Germany is made up of sixteen Länder (singular Land, colloquially [but rarely in a legal context] called Bundesland, for "federated state") which are partly sovereign constituent states of the Federal Republic of Germany. Land literally translates as "country", and constitutionally speaking, they are constituent countries.
Picture the glow of medieval squares illuminated by thousands of sparkling lights. Imagine gingerbread-style stalls where artisans offer traditional crafts that threaten to banish gifts of boring neckties and fruitcakes for eternity. Marvel at iPod-toting children falling under the spell of low-tech charms like wooden toys, ice rinks and vintage merry-go-rounds.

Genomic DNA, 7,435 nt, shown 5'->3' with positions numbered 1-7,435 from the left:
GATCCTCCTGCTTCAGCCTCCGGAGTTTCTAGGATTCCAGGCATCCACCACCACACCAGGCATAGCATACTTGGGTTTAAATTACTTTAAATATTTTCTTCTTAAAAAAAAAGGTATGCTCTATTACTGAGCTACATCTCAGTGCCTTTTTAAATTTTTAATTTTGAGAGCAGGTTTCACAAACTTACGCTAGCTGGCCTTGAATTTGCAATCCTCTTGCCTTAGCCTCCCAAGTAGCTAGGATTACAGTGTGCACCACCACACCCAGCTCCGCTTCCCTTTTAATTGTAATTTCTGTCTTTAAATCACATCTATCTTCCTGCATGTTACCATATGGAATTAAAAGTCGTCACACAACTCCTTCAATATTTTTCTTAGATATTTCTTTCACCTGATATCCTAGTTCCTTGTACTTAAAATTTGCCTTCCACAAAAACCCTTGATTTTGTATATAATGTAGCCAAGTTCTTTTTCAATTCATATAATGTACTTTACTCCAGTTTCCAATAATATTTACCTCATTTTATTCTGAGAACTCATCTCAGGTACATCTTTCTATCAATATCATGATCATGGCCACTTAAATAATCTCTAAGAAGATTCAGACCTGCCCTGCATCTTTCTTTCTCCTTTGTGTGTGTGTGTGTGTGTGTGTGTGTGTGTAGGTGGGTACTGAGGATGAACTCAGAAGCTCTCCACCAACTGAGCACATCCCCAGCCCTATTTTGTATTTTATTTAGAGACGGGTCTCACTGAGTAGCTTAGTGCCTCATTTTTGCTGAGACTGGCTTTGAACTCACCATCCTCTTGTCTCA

While once, education was the privilege of the wealthy – historically, the wealthy men to be more accurate – countries across the globe have improved access to basic education over the years. The total number of children who drop out of school has seen a reduction of 47 million since 1999, so things are looking positive; but millions still lack basic education and the advantages that learning brings. At the start of this decade, over 130 million teens and kids worldwide were outside of the education system: a concerning fact, given that individuals who lack education have limited resources and opportunities. The lack of access to basic education means less progress, less financial stability and a less sustainable country.